Prior to 2015, the Rio Tinto Alcan aluminum smelter in Kitimat, B.C. applied to modernize their facilities.
Following collaborative environmental assessments, it was concluded that the technological improvements would resultantly increase the smelter’s sulfur dioxide emissions.
This was predicted to pose a “moderate” level of risk to the ecosystems nearby.
Although the risk was labelled “moderate”, the B.C. government granted Rio Tinto permission to raise sulphur dioxide emission limits from 27 to 42 tonnes per day – as long as an extensive monitoring program of the Kitimat Valley was implemented.
Since then, there has been continuous monitoring of lakes, rivers, community health, vegetation and forest soils.
Justin Spak, a Trent University student in the ENLS M.Sc. program, is assessing the forest soil properties in Kitimat Valley.
As part of his research, he sampled soils from 2 pre-established plots near and far from the smelter within the Kitimat Valley.
The samples were bagged (pictured below) and brought back to Trent University to undergo laboratory analyses to quantify soil properties of interest, namely: pH, exchange acidity, organic matter, and nutrients/base cations such as exchangeable calcium, potassium, and magnesium.
Literature suggests that the decline in soil pH, decrease in organic matter, and loss of nutrients/base cations are all key indicators of soil acidification caused from sulphur dioxide emissions.
Justin was responsible for determining whether or not significant detectable change of these properties occurred between 2015 and 2018. This is a challenge because soil properties can be drastically different even when sampled in the same area – especially in old forest soils.
Justin’s research found small yet significant changes for a couple of soil properties.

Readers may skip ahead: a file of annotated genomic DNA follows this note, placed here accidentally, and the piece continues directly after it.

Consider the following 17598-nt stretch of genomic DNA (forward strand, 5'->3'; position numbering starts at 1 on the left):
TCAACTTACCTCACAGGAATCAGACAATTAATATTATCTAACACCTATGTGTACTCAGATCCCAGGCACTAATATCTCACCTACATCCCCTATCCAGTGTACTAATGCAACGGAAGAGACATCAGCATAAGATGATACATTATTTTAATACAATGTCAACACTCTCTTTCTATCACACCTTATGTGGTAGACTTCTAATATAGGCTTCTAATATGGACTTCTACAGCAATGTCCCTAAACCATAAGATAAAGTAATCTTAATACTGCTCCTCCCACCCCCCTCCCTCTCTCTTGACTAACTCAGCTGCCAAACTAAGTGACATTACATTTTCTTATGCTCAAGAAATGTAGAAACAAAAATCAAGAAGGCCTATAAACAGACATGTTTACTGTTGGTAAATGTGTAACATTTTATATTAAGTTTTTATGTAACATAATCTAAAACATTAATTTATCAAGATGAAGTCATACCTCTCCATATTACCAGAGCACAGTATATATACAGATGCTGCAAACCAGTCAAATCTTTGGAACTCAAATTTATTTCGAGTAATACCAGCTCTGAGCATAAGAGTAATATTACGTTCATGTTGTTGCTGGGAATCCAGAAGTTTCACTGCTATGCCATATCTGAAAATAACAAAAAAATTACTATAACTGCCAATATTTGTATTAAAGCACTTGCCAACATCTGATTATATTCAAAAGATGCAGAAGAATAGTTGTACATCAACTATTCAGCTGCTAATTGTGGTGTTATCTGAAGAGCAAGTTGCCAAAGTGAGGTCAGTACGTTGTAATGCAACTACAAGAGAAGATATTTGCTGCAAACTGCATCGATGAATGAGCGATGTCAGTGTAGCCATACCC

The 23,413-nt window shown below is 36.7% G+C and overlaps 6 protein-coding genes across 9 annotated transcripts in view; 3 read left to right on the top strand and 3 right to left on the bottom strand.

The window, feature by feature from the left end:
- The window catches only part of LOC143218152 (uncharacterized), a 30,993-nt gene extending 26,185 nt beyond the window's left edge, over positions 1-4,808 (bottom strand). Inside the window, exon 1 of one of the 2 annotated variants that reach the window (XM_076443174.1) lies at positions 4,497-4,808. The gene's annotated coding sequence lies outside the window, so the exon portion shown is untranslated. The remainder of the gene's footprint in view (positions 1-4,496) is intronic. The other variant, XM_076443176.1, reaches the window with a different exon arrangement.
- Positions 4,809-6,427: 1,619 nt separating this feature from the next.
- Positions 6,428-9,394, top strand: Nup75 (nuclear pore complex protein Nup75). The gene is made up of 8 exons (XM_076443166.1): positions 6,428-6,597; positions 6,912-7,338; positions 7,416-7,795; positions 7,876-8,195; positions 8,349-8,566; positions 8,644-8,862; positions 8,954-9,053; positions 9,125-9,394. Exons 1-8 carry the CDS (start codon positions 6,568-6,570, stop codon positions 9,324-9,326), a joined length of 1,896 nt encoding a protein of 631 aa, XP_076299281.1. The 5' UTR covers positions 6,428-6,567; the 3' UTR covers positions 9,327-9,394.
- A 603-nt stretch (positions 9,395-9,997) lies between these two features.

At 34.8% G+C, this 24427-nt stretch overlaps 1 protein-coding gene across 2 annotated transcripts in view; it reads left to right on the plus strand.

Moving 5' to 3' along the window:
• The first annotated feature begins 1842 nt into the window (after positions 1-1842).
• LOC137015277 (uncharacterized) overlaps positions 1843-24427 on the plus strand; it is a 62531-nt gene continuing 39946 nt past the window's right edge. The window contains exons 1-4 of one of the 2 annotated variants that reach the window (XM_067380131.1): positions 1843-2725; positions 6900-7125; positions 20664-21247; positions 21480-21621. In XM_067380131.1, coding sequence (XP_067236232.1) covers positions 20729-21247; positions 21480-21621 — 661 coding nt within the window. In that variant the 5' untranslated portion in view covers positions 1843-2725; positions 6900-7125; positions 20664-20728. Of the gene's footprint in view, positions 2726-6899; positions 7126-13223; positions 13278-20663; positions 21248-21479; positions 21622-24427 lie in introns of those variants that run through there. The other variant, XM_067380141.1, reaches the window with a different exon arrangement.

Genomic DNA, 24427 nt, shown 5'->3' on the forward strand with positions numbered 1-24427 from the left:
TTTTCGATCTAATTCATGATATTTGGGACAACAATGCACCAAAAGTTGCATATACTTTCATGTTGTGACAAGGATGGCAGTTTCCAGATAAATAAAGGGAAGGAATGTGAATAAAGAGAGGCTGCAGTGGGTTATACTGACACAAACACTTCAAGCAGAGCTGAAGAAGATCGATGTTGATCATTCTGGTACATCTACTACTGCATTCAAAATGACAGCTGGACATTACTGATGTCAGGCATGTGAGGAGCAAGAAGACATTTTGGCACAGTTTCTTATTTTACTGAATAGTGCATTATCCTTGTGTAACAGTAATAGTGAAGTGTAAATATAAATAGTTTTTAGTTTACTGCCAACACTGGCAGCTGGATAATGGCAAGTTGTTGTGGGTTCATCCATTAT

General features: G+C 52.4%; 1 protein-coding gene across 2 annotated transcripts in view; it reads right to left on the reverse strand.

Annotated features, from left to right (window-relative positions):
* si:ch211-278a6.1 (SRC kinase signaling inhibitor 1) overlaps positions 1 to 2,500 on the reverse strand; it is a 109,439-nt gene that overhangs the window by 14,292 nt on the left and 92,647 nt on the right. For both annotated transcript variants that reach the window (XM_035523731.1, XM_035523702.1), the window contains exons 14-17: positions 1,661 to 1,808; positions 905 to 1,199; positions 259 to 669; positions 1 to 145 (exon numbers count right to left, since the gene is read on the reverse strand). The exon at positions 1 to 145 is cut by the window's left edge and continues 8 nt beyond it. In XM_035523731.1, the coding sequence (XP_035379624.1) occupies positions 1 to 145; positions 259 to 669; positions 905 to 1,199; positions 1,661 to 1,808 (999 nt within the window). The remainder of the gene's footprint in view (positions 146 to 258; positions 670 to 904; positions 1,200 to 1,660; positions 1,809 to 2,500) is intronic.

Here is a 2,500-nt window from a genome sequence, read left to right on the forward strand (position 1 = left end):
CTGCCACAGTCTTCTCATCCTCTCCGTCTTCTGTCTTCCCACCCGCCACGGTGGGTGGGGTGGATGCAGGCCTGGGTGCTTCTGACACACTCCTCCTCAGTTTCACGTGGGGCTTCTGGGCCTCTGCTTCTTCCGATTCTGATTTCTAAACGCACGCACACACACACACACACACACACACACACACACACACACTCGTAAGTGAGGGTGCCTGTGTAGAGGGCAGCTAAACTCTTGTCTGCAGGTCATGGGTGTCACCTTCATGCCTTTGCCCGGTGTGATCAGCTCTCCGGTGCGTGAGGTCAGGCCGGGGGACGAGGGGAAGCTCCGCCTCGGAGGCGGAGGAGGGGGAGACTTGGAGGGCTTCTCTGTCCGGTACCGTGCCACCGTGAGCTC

However, these changes contradicted one another and did not collectively align with the soil acidification concept.
Measures put in place to monitor soils from Rio Tinto Alcan aluminum smelter emissions have been relatively effective shown by small changes – which is good news for surrounding ecosystems.
Justin’s project helps provide insight into how smelting technologies can be made cleaner to reduce their negative impacts the environment.
This is important when considering other industries, their potential environmental impacts, and the effectiveness of long-term monitoring plans.
The project is just one part of a successful collaboration between industry, the B.C. provincial government and various organizations like Trent University with the collective goal to monitor, identify and minimize any degrading environmental impacts over time.
We thank Justin for conducting important research that can help big industries, like the aluminum industry, reduce the impact on the environment in as many ways as possible.
“Trent University has allowed me to experience amazing research opportunities. I was fortunate to spend a week in Nanjing, China for a Fate Contaminants in the Environment summer school organized by the International Institute for Environmental Studies (IIES), to field sample in wild northwestern British Columbia for my project, and be part of a nomadic lake sampling squad on the stunning arctic terrain near Iqaluit, NU. I’m very appreciative of working alongside such a diverse group of people, for the advice and guidance from my supervisor Julian Aherne, committee members Jean-Francois Koprivnjak and Shaun Watmough, and for the numerous invaluable resources available for a student.”